Months after stepping down from one of the biggest media jobs in the world, Brian Lesser is an entrepreneur again.
Lesser, a digital ad pioneer who resigned as CEO of AT&T’s Xandr advanced advertising unit in April, has been named executive chairman of consumer identity management startup InfoSum, a company he has been advising as a board member and has helped raise funding for.
“I loved working inside big companies, whether that was WPP or AT&T, but there’s something very gratifying about being back in a startup where all of my time is used to help manage the business and help customers,” Lesser told MediaDailyNews on the eve of this morning’s announcement that InfoSum has closed a $15.1 million series A round of funding. “Within big companies, less of your time is spent doing that and more of your time is spent managing the company.”
In fact, Lesser was running Xandr when it made an earlier investment in InfoSum, which got rolled into the new round, along with other strategic investors including Ascential, Akamai, Experian and ITV, as well as venture capital firms Upfront Ventures and IA Ventures.
Lesser said the funding will be used to expand InfoSum’s customer base in the U.S. and overseas, and that he will be actively managing those efforts along with InfoSum CEO and Founder Nick Halstead.
Lesser -- who was part of the startup team that founded 24/7 Real Media, and ultimately created a variety of digital startups inside WPP, including Xaxis, after it was acquired by WPP -- said he was attracted to InfoSum because of the simplicity and sophistication of its consumer “first-party” data matching solution.
“First-party customer data has become more important to drive effective marketing engagement, but companies have not become more sophisticated in how they share their data and how they amplify it,” he explained, adding that while a cottage industry has emerged around companies that take first-party data, “anonymize it,” and send it back so it can be used to target consumers more effectively, InfoSum utilizes technology to simply interchange it.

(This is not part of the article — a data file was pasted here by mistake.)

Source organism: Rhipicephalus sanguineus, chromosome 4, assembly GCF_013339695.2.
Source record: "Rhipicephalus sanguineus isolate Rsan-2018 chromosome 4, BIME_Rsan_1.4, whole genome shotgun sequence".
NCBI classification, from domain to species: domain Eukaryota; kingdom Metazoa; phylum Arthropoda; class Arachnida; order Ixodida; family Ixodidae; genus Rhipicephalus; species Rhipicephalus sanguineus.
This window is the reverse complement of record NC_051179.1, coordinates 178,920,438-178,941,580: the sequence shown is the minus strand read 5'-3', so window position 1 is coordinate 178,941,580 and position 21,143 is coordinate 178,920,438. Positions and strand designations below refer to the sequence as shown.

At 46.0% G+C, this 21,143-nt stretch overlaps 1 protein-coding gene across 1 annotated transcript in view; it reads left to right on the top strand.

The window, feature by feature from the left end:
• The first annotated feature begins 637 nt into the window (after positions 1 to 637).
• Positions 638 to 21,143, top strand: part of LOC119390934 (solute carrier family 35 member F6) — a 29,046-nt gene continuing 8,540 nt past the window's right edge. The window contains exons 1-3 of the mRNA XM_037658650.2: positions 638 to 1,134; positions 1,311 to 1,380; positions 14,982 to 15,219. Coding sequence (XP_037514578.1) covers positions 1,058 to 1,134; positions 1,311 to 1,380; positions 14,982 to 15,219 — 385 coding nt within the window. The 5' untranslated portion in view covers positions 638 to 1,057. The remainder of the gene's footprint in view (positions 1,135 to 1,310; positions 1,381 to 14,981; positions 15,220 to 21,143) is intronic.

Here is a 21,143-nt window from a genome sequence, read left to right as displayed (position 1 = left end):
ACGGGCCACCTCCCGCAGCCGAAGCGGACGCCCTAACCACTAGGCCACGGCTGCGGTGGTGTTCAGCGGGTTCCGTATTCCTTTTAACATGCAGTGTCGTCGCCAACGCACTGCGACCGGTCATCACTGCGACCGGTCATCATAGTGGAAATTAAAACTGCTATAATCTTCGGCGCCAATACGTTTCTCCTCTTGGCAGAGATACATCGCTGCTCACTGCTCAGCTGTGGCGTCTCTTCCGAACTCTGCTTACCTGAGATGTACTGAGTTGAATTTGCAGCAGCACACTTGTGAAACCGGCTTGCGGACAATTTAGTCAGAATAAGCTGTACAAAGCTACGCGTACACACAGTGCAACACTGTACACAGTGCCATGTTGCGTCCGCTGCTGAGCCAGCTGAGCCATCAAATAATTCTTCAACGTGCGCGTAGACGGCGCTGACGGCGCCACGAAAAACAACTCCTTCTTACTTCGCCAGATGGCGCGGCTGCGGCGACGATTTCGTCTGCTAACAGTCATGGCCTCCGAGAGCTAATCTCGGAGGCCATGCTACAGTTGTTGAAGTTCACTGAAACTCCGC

“InfoSum has a different approach,” he continues, noting that “it is decentralized vs. centralized. And it is federated vs. a walled garden.”
Aside from being faster and more efficient than third-party solutions, Lesser says InfoSum’s approach is more future-proof, because he says the third-party approach won’t stand up to changes currently taking place in the marketplace -- especially regulatory ones, technological ones like the “degradation of browser cookies,” and policy changes by companies like Apple that are becoming stricter about how companies can access their consumers’ personal data.
By contrast, he said InfoSum’s technology enables first parties to “understand where there is a match with customer data and allows them to share what they want to share.”
He emphasized that there is “no movement of data and InfoSum doesn’t own any data. We take no position in it.”
Ultimately, he said, it is up to InfoSum’s customers to determine privacy compliance, and that many of the companies currently offering first-party data matching might become customers. He noted that Experian, which manages a humongous database of consumer first-party data, is one of its strategic investors.